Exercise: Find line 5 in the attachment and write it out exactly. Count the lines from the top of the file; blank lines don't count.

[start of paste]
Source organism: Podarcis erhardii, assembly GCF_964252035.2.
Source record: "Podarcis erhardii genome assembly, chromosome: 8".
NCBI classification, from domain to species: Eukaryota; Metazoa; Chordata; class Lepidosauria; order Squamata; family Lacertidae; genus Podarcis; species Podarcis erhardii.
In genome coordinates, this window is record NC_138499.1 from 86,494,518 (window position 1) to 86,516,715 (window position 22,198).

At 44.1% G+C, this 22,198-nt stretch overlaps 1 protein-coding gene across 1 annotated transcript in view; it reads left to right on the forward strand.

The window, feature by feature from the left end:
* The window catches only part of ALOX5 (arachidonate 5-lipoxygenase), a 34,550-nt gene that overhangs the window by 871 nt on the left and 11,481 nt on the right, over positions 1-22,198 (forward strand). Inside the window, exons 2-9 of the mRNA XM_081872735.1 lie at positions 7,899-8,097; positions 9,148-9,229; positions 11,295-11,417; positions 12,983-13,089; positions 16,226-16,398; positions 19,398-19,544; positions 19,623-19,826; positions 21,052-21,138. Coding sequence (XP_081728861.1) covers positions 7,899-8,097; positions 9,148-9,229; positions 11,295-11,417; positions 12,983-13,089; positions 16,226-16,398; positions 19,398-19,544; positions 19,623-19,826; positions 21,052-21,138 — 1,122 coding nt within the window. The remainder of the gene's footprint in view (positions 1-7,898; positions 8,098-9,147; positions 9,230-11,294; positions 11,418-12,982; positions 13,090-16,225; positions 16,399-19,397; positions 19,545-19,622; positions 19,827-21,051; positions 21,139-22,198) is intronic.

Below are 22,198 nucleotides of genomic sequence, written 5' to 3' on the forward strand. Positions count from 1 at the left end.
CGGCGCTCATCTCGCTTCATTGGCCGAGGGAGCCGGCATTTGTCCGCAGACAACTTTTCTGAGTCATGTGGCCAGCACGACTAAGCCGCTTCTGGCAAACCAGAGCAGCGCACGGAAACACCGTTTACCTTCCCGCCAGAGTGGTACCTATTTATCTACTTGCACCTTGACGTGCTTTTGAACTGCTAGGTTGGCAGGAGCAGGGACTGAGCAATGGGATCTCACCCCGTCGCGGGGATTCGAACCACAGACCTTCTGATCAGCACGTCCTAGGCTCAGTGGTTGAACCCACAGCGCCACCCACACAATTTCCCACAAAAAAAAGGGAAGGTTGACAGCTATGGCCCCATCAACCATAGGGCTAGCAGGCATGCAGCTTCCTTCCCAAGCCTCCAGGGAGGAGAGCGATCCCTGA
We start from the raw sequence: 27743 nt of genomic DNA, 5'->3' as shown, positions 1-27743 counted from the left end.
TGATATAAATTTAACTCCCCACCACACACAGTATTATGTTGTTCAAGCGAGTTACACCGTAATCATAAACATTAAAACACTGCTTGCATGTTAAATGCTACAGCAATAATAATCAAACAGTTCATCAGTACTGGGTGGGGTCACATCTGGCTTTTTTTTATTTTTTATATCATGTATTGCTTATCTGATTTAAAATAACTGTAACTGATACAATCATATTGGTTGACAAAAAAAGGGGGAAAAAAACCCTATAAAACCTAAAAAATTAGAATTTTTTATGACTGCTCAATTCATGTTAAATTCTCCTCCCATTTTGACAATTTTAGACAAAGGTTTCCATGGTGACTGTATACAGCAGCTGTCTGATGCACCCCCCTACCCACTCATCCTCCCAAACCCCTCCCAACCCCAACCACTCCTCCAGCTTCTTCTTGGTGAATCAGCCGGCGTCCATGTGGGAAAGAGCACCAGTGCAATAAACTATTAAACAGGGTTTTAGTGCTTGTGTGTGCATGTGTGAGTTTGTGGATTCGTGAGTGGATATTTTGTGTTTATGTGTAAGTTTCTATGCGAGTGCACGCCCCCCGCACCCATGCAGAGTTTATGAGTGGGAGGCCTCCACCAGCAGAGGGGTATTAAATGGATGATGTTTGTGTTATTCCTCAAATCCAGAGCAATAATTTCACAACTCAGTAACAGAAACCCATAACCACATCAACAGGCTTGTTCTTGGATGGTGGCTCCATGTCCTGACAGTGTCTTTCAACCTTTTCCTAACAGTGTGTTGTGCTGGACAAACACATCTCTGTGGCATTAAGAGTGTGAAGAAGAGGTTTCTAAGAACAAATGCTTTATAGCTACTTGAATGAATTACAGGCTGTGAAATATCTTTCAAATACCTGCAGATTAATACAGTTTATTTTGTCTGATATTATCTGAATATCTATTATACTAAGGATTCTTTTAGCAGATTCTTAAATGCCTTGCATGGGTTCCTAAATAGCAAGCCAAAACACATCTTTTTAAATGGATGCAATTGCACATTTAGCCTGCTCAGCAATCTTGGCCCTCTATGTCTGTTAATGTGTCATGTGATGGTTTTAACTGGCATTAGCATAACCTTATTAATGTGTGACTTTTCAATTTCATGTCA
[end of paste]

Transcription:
At 44.1% G+C, this 22,198-nt stretch overlaps 1 protein-coding gene across 1 annotated transcript in view; it reads left to right on the forward strand.